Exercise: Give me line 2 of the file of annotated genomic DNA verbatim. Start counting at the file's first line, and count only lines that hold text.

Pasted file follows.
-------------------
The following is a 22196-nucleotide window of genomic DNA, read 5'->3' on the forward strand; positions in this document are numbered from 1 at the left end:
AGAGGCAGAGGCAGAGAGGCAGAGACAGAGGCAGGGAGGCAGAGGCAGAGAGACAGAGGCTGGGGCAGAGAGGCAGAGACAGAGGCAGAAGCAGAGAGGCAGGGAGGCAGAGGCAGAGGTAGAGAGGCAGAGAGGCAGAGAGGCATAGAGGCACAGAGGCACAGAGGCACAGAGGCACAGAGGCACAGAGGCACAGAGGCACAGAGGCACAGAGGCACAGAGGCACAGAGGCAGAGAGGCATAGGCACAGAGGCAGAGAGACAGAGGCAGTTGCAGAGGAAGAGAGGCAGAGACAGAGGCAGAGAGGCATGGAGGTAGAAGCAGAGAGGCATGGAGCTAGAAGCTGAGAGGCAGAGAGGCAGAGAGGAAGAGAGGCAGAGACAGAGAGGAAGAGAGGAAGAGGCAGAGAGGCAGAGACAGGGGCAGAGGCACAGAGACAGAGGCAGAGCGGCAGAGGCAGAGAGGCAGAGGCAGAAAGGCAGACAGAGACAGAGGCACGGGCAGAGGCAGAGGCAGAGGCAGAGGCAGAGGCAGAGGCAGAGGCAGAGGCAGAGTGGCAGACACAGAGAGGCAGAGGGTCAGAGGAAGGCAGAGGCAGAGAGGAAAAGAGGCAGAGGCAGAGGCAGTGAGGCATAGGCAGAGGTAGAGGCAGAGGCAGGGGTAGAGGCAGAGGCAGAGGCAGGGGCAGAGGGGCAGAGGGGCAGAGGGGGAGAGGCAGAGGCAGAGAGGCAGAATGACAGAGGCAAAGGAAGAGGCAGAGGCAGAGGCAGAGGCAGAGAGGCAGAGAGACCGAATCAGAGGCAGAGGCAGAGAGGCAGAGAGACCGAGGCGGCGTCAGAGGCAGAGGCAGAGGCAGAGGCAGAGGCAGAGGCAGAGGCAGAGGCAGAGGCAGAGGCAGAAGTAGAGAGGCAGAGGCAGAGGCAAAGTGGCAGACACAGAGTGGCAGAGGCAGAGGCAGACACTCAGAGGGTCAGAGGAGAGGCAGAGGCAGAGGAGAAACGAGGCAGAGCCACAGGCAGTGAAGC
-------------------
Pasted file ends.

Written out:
AGAGGCAGAGGCAGAGAGGCAGAGACAGAGGCAGGGAGGCAGAGGCAGAGAGACAGAGGCTGGGGCAGAGAGGCAGAGACAGAGGCAGAAGCAGAGAGGCAGGGAGGCAGAGGCAGAGGTAGAGAGGCAGAGAGGCAGAGAGGCATAGAGGCACAGAGGCACAGAGGCACAGAGGCACAGAGGCACAGAGGCACAGAGGCACAGAGGCACAGAGGCACAGAGGCACAGAGGCAGAGAGGCATAGGCACAGAGGCAGAGAGACAGAGGCAGTTGCAGAGGAAGAGAGGCAGAGACAGAGGCAGAGAGGCATGGAGGTAGAAGCAGAGAGGCATGGAGCTAGAAGCTGAGAGGCAGAGAGGCAGAGAGGAAGAGAGGCAGAGACAGAGAGGAAGAGAGGAAGAGGCAGAGAGGCAGAGACAGGGGCAGAGGCACAGAGACAGAGGCAGAGCGGCAGAGGCAGAGAGGCAGAGGCAGAAAGGCAGACAGAGACAGAGGCACGGGCAGAGGCAGAGGCAGAGGCAGAGGCAGAGGCAGAGGCAGAGGCAGAGGCAGAGTGGCAGACACAGAGAGGCAGAGGGTCAGAGGAAGGCAGAGGCAGAGAGGAAAAGAGGCAGAGGCAGAGGCAGTGAGGCATAGGCAGAGGTAGAGGCAGAGGCAGGGGTAGAGGCAGAGGCAGAGGCAGGGGCAGAGGGGCAGAGGGGCAGAGGGGGAGAGGCAGAGGCAGAGAGGCAGAATGACAGAGGCAAAGGAAGAGGCAGAGGCAGAGGCAGAGGCAGAGAGGCAGAGAGACCGAATCAGAGGCAGAGGCAGAGAGGCAGAGAGACCGAGGCGGCGTCAGAGGCAGAGGCAGAGGCAGAGGCAGAGGCAGAGGCAGAGGCAGAGGCAGAGGCAGAGGCAGAAGTAGAGAGGCAGAGGCAGAGGCAAAGTGGCAGACACAGAGTGGCAGAGGCAGAGGCAGACACTCAGAGGGTCAGAGGAGAGGCAGAGGCAGAGGAGAAACGAGGCAGAGCCACAGGCAGTGAAGC